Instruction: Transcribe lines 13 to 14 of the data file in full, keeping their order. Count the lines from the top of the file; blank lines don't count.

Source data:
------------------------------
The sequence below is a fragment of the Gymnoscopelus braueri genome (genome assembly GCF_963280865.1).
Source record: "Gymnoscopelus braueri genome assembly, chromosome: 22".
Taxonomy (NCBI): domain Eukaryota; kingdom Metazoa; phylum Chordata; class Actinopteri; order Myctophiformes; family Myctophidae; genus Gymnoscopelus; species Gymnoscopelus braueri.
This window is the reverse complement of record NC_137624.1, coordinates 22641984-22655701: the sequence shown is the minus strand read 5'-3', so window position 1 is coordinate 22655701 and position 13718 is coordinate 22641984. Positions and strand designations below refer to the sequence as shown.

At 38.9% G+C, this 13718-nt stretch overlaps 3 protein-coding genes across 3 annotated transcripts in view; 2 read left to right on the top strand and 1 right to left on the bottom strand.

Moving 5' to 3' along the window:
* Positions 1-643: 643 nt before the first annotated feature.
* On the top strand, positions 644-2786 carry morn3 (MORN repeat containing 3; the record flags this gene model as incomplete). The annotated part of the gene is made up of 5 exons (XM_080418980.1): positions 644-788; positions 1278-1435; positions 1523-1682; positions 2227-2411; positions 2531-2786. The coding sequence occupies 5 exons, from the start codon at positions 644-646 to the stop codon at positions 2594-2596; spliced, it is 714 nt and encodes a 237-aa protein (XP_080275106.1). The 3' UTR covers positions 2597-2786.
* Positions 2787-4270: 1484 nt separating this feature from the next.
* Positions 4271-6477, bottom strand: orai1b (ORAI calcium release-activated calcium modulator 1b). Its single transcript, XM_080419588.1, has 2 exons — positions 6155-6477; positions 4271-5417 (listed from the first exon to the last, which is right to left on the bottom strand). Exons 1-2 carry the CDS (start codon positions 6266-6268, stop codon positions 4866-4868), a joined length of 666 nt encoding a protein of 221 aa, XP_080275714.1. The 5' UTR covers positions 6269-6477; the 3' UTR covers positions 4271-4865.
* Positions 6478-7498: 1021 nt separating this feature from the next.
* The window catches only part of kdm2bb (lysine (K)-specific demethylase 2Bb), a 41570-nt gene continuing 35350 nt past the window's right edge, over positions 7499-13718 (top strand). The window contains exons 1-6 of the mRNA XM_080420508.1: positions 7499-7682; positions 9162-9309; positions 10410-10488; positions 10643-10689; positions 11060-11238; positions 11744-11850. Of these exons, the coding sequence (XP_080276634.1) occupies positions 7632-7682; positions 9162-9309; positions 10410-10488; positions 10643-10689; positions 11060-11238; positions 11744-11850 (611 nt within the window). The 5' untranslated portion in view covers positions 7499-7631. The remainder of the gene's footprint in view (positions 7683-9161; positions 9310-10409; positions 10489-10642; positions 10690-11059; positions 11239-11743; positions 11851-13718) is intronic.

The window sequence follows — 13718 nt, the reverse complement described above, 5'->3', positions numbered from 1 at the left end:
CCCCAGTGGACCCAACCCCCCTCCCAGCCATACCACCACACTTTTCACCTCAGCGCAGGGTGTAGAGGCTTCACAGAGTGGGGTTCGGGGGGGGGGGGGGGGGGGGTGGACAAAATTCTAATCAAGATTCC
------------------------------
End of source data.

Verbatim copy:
The window sequence follows — 13718 nt, the reverse complement described above, 5'->3', positions numbered from 1 at the left end:
CCCCAGTGGACCCAACCCCCCTCCCAGCCATACCACCACACTTTTCACCTCAGCGCAGGGTGTAGAGGCTTCACAGAGTGGGGTTCGGGGGGGGGGGGGGGGGGGGTGGACAAAATTCTAATCAAGATTCC